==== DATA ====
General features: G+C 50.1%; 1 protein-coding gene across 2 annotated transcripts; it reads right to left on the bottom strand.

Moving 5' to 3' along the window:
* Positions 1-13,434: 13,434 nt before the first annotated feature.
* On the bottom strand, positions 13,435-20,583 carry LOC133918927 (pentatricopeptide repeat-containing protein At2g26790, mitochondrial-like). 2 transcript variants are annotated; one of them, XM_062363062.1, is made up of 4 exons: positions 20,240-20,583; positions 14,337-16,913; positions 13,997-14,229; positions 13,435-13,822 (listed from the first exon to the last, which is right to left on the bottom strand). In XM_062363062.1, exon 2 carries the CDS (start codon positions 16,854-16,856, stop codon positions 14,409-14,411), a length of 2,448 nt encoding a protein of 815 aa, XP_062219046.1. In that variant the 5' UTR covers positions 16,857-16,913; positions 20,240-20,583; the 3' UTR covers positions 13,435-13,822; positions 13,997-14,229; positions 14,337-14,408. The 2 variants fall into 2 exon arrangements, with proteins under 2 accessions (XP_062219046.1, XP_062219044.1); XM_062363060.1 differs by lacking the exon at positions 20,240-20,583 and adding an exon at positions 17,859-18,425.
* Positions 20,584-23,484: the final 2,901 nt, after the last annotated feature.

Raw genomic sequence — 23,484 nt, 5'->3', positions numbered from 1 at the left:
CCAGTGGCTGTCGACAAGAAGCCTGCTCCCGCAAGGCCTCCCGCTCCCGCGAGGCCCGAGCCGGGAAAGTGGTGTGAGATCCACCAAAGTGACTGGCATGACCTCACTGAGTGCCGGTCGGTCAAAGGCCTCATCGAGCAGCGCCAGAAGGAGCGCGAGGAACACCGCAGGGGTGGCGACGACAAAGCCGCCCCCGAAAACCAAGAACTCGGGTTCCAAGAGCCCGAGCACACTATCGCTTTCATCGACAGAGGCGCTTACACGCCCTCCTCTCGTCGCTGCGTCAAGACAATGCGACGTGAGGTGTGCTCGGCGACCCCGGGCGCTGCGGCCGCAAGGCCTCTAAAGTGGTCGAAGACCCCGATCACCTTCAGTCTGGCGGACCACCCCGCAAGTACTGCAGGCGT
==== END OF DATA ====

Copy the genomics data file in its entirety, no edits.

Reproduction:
General features: G+C 50.1%; 1 protein-coding gene across 2 annotated transcripts; it reads right to left on the bottom strand.

Moving 5' to 3' along the window:
* Positions 1-13,434: 13,434 nt before the first annotated feature.
* On the bottom strand, positions 13,435-20,583 carry LOC133918927 (pentatricopeptide repeat-containing protein At2g26790, mitochondrial-like). 2 transcript variants are annotated; one of them, XM_062363062.1, is made up of 4 exons: positions 20,240-20,583; positions 14,337-16,913; positions 13,997-14,229; positions 13,435-13,822 (listed from the first exon to the last, which is right to left on the bottom strand). In XM_062363062.1, exon 2 carries the CDS (start codon positions 16,854-16,856, stop codon positions 14,409-14,411), a length of 2,448 nt encoding a protein of 815 aa, XP_062219046.1. In that variant the 5' UTR covers positions 16,857-16,913; positions 20,240-20,583; the 3' UTR covers positions 13,435-13,822; positions 13,997-14,229; positions 14,337-14,408. The 2 variants fall into 2 exon arrangements, with proteins under 2 accessions (XP_062219046.1, XP_062219044.1); XM_062363060.1 differs by lacking the exon at positions 20,240-20,583 and adding an exon at positions 17,859-18,425.
* Positions 20,584-23,484: the final 2,901 nt, after the last annotated feature.

Raw genomic sequence — 23,484 nt, 5'->3', positions numbered from 1 at the left:
CCAGTGGCTGTCGACAAGAAGCCTGCTCCCGCAAGGCCTCCCGCTCCCGCGAGGCCCGAGCCGGGAAAGTGGTGTGAGATCCACCAAAGTGACTGGCATGACCTCACTGAGTGCCGGTCGGTCAAAGGCCTCATCGAGCAGCGCCAGAAGGAGCGCGAGGAACACCGCAGGGGTGGCGACGACAAAGCCGCCCCCGAAAACCAAGAACTCGGGTTCCAAGAGCCCGAGCACACTATCGCTTTCATCGACAGAGGCGCTTACACGCCCTCCTCTCGTCGCTGCGTCAAGACAATGCGACGTGAGGTGTGCTCGGCGACCCCGGGCGCTGCGGCCGCAAGGCCTCTAAAGTGGTCGAAGACCCCGATCACCTTCAGTCTGGCGGACCACCCCGCAAGTACTGCAGGCGT